Pippin Barr, It is almost as if you were doing work:
A place where I will store notes on gamification, both deliberate and accidental. Humans obsessiveness for arbitrary goals with intermittent variable reward. Related: Narrative.
The phrase, AFAIK, comes from the video game industry wanting to name what the marketable meta-product they had extracted from engineering addictive video games. See the Mashable Gamification writeup.
To touch upon: suggestive metaphor of sparse reward in reinforcement learning, especially for people. The industrial sale of gamification e.g..
I am musing if, as a species, we tolerate such game-like activities as car-based commuting (Stutzer and Frey 2008), poker machines, depressing social media and bureaucratic proceduralism, because they each foster satisfying game-like addiction? It is certainly how I myself manage my akrasia.
Questions: what kind of variation do people have in their taste for the gamified? For example, some people enjoy Sudoku and driving a car around, both of which are for me an exquisite torture of wasted potential. Contrariwise, I enjoy mathematics, which is for some people a pointless well of tedium. I tell you what though, spending time in traffic doesn’t invent the incredible heights of modern technology though, does it now?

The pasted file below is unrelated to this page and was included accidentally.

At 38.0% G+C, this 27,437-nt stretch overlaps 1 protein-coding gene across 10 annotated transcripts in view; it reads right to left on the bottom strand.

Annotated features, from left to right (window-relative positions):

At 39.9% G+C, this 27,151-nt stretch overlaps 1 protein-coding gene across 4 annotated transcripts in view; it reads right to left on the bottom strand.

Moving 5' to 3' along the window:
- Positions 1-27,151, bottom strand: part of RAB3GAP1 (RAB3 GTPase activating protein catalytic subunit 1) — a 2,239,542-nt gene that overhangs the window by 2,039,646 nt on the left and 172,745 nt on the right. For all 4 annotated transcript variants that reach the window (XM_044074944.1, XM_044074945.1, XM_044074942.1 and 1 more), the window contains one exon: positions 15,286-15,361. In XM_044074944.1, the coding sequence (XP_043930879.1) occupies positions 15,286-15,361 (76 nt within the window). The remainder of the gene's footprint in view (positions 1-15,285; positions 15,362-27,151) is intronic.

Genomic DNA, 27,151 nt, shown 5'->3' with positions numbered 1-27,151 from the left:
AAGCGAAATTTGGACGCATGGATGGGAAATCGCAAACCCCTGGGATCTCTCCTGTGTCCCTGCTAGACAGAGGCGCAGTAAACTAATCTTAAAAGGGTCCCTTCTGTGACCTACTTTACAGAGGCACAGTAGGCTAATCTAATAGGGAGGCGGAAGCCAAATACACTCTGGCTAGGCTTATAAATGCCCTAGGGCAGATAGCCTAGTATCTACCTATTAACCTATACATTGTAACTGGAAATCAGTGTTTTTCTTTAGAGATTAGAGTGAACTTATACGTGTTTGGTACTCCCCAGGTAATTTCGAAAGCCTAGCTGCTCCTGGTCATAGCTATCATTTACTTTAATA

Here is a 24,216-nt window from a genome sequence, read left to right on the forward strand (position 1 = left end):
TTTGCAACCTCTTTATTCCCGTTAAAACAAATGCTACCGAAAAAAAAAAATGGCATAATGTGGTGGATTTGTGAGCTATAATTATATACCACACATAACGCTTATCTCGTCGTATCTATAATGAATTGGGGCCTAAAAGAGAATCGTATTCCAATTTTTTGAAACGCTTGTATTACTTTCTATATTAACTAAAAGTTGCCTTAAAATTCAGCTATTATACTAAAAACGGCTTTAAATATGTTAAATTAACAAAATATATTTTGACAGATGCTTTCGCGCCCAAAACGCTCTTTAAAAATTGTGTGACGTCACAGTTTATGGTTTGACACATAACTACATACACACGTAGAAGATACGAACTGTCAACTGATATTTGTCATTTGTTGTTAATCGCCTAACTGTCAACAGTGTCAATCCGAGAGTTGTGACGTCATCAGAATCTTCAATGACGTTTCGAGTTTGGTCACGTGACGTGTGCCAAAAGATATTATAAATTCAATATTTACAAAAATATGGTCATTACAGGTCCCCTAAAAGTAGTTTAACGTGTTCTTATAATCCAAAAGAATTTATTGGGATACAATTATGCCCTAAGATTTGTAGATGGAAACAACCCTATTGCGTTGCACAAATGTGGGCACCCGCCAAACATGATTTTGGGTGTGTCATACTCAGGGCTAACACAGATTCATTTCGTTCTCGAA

Self-hacking via gamification: Andrea Kuszewski You Can Increase Your Intelligence presents gamification as a way of getting better at stuff, based on (Jaeggi et al. 2008). Kuszewski has written lots of fun stuff in this vein, e.g. connecting with sex.
What we learn from games
There is evidence that we can learn to detect fake news (Roozenbeek and Linden 2019), improve empathy (Simonovits, Kézdi, and Kardos 2017), mathematical typesetting…
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